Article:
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      Small RNA Profiling in Dengue Virus 2-Infected Aedes Mosquito Cells Reveals Viral piRNAs and Novel Host miRNAs

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          Abstract

          In Aedes mosquitoes, infections with arthropod-borne viruses (arboviruses) trigger or modulate the expression of various classes of viral and host-derived small RNAs, including small interfering RNAs (siRNAs), PIWI interacting RNAs (piRNAs), and microRNAs (miRNAs). Viral siRNAs are at the core of the antiviral RNA interference machinery, one of the key pathways that limit virus replication in invertebrates. Besides siRNAs, Aedes mosquitoes and cells derived from these insects produce arbovirus-derived piRNAs, the best studied examples being viruses from the Togaviridae or Bunyaviridae families. Host miRNAs modulate the expression of a large number of genes and their levels may change in response to viral infections. In addition, some viruses, mostly with a DNA genome, express their own miRNAs to regulate host and viral gene expression. Here, we perform a comprehensive analysis of both viral and host-derived small RNAs in Aedes aegypti Aag2 cells infected with dengue virus 2 (DENV), a member of the Flaviviridae family. Aag2 cells are competent in producing all three types of small RNAs and provide a powerful tool to explore the crosstalk between arboviral infection and the distinct RNA silencing pathways. Interestingly, besides the well-characterized DENV-derived siRNAs, a specific population of viral piRNAs was identified in infected Aag2 cells. Knockdown of Piwi5, Ago3 and, to a lesser extent, Piwi6 results in reduction of vpiRNA levels, providing the first genetic evidence that Aedes PIWI proteins produce DENV-derived small RNAs. In contrast, we do not find convincing evidence for the production of virus-derived miRNAs. Neither do we find that host miRNA expression is strongly changed upon DENV2 infection. Finally, our deep-sequencing analyses detect 30 novel Aedes miRNAs, complementing the repertoire of regulatory small RNAs in this important vector species.

          Author Summary

          Mosquitoes of the Aedes family transmit many important viruses, including dengue virus, between their vertebrate hosts. In the mosquito, the growth of these viruses is limited by the antiviral RNA interference pathway. Key to this pathway is a class of small non-coding RNAs known as small interfering RNAs (siRNAs). In addition, two related but distinct small RNA pathways known as the microRNA (miRNA) and the PIWI-interacting RNA (piRNA) pathway are implicated in regulating virus replication in mosquitoes. Thus, since small RNAs may critically influence the transmission of dengue virus, we set out to analyze the populations of viral and mosquito small RNAs that are produced in infected Aedes mosquito cells. We found that besides the well-known viral siRNAs, dengue virus-derived piRNAs were produced in these cells and we identified the PIWI proteins that these small RNAs rely on. In addition, we found that viral miRNAs were not expressed from the dengue virus genome and that the levels of mosquito miRNAs were barely changed upon infection. Finally, our data allowed for the identification of novel Aedes miRNAs, complementing the repertoire of these important regulatory RNAs in vector mosquitoes.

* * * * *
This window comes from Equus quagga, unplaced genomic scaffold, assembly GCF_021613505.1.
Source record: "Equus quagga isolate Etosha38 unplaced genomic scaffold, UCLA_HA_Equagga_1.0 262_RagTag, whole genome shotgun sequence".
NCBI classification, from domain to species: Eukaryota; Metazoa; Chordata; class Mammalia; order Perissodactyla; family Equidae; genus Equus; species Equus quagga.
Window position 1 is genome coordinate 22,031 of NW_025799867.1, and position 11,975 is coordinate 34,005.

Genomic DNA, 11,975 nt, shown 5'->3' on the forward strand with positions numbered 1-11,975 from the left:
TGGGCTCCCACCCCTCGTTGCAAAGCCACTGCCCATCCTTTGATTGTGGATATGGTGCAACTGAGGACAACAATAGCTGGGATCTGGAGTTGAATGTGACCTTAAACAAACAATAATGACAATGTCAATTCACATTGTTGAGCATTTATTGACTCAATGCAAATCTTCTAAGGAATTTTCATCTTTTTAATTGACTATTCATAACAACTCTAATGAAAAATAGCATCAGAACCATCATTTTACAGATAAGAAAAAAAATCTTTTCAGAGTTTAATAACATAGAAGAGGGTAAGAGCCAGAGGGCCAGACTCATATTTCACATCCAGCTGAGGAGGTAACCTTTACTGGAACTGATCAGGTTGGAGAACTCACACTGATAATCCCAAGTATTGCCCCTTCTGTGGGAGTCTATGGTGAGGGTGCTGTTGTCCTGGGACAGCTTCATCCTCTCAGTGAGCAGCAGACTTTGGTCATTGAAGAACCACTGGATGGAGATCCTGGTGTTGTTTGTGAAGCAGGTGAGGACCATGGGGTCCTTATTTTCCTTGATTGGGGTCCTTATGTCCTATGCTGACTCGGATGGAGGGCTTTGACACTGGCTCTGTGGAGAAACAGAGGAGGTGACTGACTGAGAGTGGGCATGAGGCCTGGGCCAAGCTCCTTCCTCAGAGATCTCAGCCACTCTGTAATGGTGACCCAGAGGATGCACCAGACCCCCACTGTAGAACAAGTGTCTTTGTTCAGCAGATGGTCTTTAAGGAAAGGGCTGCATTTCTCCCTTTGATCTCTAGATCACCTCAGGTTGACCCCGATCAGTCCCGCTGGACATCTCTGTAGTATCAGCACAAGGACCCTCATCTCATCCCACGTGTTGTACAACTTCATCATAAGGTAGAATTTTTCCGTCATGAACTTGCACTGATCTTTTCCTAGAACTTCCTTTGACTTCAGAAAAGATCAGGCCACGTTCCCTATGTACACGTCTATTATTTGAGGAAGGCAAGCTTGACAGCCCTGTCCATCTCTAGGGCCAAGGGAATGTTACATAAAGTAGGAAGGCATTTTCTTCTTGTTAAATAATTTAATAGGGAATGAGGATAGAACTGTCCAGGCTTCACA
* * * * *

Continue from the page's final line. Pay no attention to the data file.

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          Most cited references 39

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          A slicer-mediated mechanism for repeat-associated siRNA 5' end formation in Drosophila.

          In Drosophila, repeat-associated small interfering RNAs (rasiRNAs) are produced in the germ line by a Dicer-independent pathway and function through the PIWI subfamily of Argonautes to ensure silencing of retrotransposons. We sequenced small RNAs associated with the PIWI subfamily member AGO3. Although other members of PIWI, Aubergine (Aub) and Piwi, associated with rasiRNAs derived mainly from the antisense strand of retrotransposons, AGO3-associated rasiRNAs arose mainly from the sense strand. Aub- and Piwi-associated rasiRNAs showed a strong preference for uracil at their 5' ends, and AGO3-associated rasiRNAs showed a strong preference for adenine at nucleotide 10. Comparisons between AGO3- and Aub-associated rasiRNAs revealed pairs of rasiRNAs showing complementarities in their first 10 nucleotides. Aub and AGO3 exhibited Slicer activity in vitro. These data support a model in which formation of a 5' terminus within rasiRNA precursors is guided by rasiRNAs originating from transcripts of the other strand in concert with the Slicer activity of PIWI.
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            Manipulation of FASTQ data with Galaxy